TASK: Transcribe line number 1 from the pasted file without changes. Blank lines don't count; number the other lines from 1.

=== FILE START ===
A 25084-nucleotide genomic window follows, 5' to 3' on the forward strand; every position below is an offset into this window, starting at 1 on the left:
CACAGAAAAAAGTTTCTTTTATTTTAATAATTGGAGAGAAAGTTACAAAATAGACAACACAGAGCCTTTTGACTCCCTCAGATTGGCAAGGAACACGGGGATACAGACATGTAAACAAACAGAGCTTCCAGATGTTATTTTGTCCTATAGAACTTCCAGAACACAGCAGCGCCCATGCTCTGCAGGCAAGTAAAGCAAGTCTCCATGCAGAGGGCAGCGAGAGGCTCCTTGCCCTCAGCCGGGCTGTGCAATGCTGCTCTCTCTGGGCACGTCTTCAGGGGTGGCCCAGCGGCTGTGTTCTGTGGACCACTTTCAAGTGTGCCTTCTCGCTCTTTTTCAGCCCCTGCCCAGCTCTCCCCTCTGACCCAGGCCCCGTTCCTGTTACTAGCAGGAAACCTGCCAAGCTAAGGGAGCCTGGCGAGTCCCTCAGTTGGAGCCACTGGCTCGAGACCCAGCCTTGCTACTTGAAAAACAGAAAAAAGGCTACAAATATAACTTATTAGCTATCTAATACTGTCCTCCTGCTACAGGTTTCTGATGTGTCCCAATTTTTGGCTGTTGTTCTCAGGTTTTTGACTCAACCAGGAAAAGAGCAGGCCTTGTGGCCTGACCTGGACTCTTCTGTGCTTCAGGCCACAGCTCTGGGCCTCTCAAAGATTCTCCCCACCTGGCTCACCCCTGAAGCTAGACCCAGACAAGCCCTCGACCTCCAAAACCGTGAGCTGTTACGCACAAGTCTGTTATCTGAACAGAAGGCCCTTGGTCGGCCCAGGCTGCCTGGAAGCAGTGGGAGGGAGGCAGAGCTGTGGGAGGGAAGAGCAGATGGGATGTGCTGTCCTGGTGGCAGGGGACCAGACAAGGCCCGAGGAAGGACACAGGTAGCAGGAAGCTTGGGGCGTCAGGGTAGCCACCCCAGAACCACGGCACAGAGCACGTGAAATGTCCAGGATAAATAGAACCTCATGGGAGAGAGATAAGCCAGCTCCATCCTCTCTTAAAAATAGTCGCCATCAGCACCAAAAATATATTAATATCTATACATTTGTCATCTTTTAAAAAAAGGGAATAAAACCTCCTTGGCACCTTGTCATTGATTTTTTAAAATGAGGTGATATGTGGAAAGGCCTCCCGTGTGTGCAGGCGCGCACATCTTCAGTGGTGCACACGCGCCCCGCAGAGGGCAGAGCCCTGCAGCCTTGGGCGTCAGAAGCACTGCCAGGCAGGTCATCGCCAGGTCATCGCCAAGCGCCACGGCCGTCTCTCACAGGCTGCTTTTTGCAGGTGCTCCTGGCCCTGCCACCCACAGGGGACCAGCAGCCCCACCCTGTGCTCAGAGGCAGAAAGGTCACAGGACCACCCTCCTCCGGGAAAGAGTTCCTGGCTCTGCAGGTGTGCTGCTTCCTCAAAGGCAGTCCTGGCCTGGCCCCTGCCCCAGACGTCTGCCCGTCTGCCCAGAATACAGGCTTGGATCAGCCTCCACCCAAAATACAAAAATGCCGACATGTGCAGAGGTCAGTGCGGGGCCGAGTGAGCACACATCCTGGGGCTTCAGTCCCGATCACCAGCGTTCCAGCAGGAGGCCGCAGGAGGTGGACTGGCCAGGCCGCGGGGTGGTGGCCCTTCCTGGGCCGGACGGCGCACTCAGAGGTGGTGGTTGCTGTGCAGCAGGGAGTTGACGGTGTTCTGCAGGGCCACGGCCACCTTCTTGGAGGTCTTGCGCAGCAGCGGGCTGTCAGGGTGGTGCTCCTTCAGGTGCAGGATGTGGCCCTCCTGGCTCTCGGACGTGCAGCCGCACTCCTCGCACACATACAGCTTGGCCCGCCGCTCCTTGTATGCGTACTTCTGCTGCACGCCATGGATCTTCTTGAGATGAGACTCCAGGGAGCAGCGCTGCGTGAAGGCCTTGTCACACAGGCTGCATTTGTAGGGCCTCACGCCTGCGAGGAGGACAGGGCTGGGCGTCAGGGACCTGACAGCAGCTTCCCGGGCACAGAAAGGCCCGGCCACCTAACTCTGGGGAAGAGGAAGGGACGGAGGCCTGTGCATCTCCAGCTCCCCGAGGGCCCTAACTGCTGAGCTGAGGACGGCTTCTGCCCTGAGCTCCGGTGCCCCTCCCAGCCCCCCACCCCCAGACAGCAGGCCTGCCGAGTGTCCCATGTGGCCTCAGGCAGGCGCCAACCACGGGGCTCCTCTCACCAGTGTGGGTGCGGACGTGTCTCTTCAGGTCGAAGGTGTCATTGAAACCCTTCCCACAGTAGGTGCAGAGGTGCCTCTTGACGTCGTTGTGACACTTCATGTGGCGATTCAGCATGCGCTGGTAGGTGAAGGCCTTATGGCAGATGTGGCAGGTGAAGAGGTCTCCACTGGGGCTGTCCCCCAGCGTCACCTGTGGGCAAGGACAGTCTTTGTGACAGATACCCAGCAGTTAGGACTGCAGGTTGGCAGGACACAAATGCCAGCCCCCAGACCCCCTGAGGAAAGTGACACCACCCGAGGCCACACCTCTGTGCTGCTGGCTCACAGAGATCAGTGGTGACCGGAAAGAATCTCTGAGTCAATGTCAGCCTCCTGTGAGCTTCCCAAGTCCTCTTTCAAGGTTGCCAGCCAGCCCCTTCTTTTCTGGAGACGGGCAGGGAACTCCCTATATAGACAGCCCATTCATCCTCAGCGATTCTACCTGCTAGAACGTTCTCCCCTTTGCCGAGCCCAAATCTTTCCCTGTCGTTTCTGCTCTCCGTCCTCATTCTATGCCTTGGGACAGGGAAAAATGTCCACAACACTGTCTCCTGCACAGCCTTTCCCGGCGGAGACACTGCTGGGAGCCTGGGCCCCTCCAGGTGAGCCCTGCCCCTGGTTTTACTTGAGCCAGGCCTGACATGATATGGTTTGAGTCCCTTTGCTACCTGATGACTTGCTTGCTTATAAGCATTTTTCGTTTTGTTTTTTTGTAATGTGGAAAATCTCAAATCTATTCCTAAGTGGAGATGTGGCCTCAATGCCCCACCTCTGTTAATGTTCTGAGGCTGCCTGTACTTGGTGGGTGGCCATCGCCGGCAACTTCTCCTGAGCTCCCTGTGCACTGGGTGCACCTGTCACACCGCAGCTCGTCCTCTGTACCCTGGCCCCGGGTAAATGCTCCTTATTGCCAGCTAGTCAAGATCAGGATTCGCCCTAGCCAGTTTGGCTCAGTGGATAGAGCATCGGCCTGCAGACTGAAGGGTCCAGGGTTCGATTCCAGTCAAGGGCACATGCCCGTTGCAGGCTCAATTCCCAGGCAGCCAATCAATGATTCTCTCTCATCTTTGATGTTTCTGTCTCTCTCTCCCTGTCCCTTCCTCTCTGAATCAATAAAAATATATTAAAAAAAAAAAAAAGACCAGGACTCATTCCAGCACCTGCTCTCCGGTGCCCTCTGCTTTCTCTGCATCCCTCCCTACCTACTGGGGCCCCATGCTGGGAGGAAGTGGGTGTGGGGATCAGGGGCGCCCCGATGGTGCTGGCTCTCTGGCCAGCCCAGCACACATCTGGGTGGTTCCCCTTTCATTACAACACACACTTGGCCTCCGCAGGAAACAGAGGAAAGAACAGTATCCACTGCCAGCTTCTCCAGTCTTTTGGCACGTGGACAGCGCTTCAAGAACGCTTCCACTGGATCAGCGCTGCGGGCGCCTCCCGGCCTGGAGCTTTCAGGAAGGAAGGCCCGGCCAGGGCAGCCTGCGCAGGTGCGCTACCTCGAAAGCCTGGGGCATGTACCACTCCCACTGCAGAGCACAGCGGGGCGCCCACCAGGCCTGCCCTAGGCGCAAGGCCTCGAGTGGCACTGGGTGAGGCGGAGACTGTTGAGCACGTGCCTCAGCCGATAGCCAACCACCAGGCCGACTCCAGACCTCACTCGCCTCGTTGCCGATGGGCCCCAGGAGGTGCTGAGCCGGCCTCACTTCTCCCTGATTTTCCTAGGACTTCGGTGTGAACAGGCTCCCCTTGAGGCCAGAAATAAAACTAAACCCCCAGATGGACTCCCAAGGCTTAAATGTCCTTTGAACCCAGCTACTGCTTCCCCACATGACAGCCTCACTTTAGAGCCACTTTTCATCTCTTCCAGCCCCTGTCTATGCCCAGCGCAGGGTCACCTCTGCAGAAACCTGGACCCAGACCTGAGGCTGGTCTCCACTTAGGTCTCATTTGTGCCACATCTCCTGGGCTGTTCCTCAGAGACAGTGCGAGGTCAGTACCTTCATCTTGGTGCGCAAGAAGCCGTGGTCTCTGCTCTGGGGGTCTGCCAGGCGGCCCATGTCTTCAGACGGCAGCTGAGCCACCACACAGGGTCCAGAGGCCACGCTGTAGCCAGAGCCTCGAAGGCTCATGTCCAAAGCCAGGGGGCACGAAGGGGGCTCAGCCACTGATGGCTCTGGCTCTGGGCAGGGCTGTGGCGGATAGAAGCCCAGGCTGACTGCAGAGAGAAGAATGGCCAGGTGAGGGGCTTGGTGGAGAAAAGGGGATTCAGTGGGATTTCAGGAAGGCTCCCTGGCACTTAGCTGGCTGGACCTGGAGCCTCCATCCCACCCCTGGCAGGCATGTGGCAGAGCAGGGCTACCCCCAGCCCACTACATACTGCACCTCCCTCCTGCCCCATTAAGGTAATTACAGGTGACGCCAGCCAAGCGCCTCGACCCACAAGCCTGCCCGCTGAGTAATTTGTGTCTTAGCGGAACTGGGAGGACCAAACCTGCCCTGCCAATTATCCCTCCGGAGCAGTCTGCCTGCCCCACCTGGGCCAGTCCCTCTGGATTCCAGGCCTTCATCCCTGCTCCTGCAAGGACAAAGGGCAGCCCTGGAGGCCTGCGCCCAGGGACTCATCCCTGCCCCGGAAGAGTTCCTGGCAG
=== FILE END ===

A 25084-nucleotide genomic window follows, 5' to 3' on the forward strand; every position below is an offset into this window, starting at 1 on the left: